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Old 01-16-2017, 12:23 PM   #1
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Name: Beverly
Trailer: Scamp
Ohio
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Propane Heater Ventelation

How much open window ventilation would be considered enough when running a Little Buddy propane Heater in a 13' Scamp? I certainly don't want to wake up dead from carbon monoxide or frozen to death. We will spend two days on the road from Backus to Ohio shortly. We have used this heater often in a deer blind however there is plenty of fresh air in those things.

My thinking was to open the little window over the sink and open the fantastic fan cover in the roof. The heater will be on the kitchen top because the dogs will be sleeping on the floor. Would this enough ventilation?

I so appreciate the expert advice that I have received on this forum. You are very wise and helpful people.
I'm excited that our new adventure will begin shortly. Looking forward to learning a lot, seeing great things and perhaps meeting some of you wonderful people out there.
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Old 01-16-2017, 12:37 PM   #2
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Name: Steve
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NW Wisconsin
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If your heading to Backus in the next week or ten days , I would not worry about heat. Temps are supposed to be in the upper 30's to mid 40's . It is our annual January thaw.
During Thaw Week we only load our wood stove twice a day other wise the house gets too warm.
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Old 01-16-2017, 01:03 PM   #3
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Name: Jason
Trailer: Egg Camper
Tennessee
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My Egg came with a CO and smoke detector, even though there is no gas appliance. We got a CO detector from Home Depot when we have gas furnace installed at out house. I would suggest even with ventilation that you get a detector. Just to be safe in case CO build up doesn't properly vent.

Jason
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Old 01-16-2017, 01:34 PM   #4
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Remember that carbon monoxide is only slightly lighter than air and the weights are so close that for all practical purposes are the same. The CO detector directions will tell you where and how high AFF to mount the detector . Smoke and CO detectors are not the same and have different requirements . Most codes require Smoke and CO detectors to be hard wired with battery backup .
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Old 01-16-2017, 03:07 PM   #5
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Name: Gerry
Trailer: 1979 Boler 1300 / 1991 Casita Freedom Deluxe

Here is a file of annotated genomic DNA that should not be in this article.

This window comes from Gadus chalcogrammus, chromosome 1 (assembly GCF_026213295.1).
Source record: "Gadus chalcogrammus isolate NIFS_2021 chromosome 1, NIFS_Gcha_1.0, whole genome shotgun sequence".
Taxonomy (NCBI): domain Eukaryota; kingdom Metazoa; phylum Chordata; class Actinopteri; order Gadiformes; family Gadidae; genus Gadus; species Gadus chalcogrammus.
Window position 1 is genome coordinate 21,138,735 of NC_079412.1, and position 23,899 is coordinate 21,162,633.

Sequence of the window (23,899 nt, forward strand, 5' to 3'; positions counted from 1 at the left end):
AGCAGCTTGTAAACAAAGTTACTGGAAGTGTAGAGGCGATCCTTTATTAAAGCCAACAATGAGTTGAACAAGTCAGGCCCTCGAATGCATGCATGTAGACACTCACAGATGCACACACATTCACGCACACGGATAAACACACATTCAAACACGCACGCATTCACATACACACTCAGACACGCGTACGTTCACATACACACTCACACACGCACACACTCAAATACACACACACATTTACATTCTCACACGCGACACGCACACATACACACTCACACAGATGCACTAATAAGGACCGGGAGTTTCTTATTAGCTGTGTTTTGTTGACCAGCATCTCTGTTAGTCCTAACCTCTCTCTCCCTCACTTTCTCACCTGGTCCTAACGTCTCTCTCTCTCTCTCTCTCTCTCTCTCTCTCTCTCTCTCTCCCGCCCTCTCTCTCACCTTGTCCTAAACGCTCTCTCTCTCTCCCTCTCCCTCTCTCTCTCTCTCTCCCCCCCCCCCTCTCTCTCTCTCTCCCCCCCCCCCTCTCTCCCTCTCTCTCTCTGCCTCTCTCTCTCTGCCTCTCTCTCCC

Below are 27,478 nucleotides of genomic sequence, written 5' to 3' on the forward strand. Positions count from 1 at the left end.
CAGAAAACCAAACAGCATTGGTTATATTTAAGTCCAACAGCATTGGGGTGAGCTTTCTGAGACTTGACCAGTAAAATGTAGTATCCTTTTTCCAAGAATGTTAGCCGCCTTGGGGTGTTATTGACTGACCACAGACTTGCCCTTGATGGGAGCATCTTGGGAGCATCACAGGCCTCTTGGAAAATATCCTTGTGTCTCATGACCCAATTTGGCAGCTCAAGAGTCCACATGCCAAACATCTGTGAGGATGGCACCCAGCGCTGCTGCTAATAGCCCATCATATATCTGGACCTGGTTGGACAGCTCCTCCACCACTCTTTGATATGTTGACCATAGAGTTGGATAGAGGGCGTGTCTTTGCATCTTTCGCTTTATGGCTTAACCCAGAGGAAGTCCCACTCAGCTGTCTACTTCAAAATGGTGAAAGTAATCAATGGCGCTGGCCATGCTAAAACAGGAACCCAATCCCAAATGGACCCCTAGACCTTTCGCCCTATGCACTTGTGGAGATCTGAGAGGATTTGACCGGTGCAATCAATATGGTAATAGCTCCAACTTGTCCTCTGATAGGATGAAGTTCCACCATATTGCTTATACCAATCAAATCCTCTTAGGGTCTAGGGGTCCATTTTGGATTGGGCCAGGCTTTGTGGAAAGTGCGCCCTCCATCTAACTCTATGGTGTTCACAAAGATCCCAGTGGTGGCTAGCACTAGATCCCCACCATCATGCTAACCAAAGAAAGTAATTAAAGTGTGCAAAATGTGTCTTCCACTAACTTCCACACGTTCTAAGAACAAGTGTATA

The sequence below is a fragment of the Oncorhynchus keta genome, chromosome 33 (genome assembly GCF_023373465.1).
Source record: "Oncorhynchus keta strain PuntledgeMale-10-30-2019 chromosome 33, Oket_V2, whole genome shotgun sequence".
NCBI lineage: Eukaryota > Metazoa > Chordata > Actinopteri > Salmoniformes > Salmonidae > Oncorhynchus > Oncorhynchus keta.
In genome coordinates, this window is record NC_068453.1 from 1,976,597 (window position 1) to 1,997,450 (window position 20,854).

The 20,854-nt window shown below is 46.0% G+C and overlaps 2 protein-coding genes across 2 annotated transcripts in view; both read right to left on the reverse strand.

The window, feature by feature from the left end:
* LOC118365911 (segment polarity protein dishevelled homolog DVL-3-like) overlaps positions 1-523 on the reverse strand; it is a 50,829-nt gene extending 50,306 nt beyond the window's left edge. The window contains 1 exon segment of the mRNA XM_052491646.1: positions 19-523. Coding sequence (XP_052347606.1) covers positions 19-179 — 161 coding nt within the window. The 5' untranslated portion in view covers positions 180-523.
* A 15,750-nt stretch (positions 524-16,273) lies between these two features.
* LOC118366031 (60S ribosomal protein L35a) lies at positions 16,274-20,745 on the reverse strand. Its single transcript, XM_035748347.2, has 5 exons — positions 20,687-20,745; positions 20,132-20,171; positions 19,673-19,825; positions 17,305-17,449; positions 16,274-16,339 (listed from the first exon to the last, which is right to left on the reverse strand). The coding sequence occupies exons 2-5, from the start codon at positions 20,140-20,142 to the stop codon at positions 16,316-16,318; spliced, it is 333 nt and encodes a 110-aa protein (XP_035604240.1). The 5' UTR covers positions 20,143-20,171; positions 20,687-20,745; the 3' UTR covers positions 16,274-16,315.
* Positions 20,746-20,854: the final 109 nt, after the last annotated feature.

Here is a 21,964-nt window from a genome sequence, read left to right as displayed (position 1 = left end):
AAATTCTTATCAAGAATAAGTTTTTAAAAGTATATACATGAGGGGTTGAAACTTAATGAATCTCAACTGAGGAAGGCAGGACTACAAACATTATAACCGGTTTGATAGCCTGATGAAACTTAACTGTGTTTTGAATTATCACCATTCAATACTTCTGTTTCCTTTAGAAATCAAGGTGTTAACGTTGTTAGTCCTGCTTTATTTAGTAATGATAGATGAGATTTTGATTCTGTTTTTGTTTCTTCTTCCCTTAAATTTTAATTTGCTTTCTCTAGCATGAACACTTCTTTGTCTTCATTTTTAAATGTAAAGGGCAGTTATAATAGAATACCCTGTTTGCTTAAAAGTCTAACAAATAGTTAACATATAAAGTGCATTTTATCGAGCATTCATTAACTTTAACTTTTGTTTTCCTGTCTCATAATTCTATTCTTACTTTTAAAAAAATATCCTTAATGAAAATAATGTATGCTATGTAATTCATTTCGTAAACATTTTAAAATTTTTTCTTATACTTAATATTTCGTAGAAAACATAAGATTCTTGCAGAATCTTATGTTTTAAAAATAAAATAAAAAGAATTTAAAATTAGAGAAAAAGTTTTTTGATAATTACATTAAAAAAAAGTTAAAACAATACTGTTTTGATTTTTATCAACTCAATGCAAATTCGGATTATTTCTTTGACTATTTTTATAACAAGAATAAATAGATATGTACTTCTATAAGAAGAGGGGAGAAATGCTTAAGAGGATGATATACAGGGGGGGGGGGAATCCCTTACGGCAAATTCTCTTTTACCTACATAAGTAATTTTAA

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Another point to consider is the oxegen depleation while using this heater.
Do get a CO detector and if the alarm goes off...get out...
CO is a silent killer and you just do not wake up.
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Old 01-16-2017, 03:16 PM   #6
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Name: Michael
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Oklahoma
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Cracking the little window an inch and the vent about the same should allow enough air replacerment. I've slept that way with my Black Cat catalytic heater going. Yes, I had detectors.
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Old 01-16-2017, 03:33 PM   #7
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Name: Darwin
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It happens every year just like heaters in houses, 2 died and 2 hurt in a house fire here due to a heater. Also every year there is a house fire because they used the vacuum to clean out the fireplace the next day and an ember catches the machine on fire. Propane, Kerosene, electric heaters simply must be used according to the instructions.
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Old 01-16-2017, 03:47 PM   #8
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I believe the Little Buddy has a low O2 sensor that shuts it down if it gets too low. Which it will unless you provide ventilation… That brings us back to your original question, the answer to which is in the operating manual for the heater. It should specify how many square inches of ventilation are needed.

Alternatively, have you considered a small ceramic electric heater and staying in campgrounds with electricity?

I am curious… since I presume this is a new Scamp, why didn't you just order the furnace? A furnace has a sealed combustion chamber vented to the outside of the trailer. It does not consume cabin oxygen, and byproducts of combustion- including carbon monoxide, carbon dioxide, and water vapor (which can create condensation issues)- go outside.